Arizona was still a territory when it passed its abortion law in 1901, but the fight for women’s suffrage was in full swing. Bills granting women the right to vote in 1883 and 1891 had failed. Two other bills passed but were vetoed by the governors. A narrower law, which gave taxpayer mothers of school-aged children the right to vote in school board elections, was struck down by the court. At Arizona’s 1911 constitutional convention to become a state, women’s suffrage again failed.
Frances W. Munds of Prescott was there for it all. She was already a member of suffrage organizations when she married a cattle rancher in 1890. She was the mother of young children as she rose through the ranks of these organizations, where she pushed for the inclusion of Mormon women in the movement. Finally, after campaigning for a suffrage initiative, Arizona women won the right to vote in 1912, eight years before the 19th Amendment. When she was elected to the State Senate two years later, local newspapers nicknamed her “Mrs. JL Munds” – the name of her husband, a common practice for newspapers in the country.
It will be decades before Native and Hispanic women in Arizona can vote.
Although black women gained the right to vote with the passage of the 19th Amendment in 1920, many were still unable to exercise this right. In 1931 — the year Michigan passed its abortion law — Fannie B. Peck, the Detroit preacher’s wife, was focusing on a different kind of voting: voting with your dollars.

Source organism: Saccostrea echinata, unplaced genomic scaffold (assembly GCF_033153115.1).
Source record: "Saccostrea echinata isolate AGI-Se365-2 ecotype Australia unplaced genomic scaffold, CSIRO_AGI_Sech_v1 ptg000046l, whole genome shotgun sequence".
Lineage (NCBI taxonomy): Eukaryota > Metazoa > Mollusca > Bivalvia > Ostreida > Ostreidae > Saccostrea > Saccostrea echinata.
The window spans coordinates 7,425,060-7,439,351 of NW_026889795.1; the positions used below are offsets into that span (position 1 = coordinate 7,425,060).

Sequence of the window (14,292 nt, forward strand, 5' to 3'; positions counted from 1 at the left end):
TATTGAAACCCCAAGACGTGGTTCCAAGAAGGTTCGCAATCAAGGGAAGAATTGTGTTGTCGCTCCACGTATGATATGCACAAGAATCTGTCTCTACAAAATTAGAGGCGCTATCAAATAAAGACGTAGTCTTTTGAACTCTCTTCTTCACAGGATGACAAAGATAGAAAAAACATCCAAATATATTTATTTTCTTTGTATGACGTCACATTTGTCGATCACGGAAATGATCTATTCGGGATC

Peck started the Housewives’ League of Detroit in 1930 to encourage black women to shop only at black-owned businesses and businesses that hired black employees. Their motto was “Don’t buy where you can’t work” – but that was somewhat symbolic, given that only 22% of women were in the labor force nationally. at the time, according to census data.
Michigan women could not open their own bank accounts either. In 1932, as a Great Depression-era federal government In addition, employed women were forced to quit their jobs if their husbands were also working.
Nationally, many rights for women were still years or even decades away, according to the National Women’s History Alliance, including receiving a minimum wage equal to men’s (1938), serving on juries without restriction ( 1975), use birth control (1965), keep a job after becoming pregnant (1975), enlist as a full member of the military (1948), serve in combat (2013), attend a the Ivy League (1983), owning a credit card (1974) and filing a complaint for sexual assault against a spouse (1993).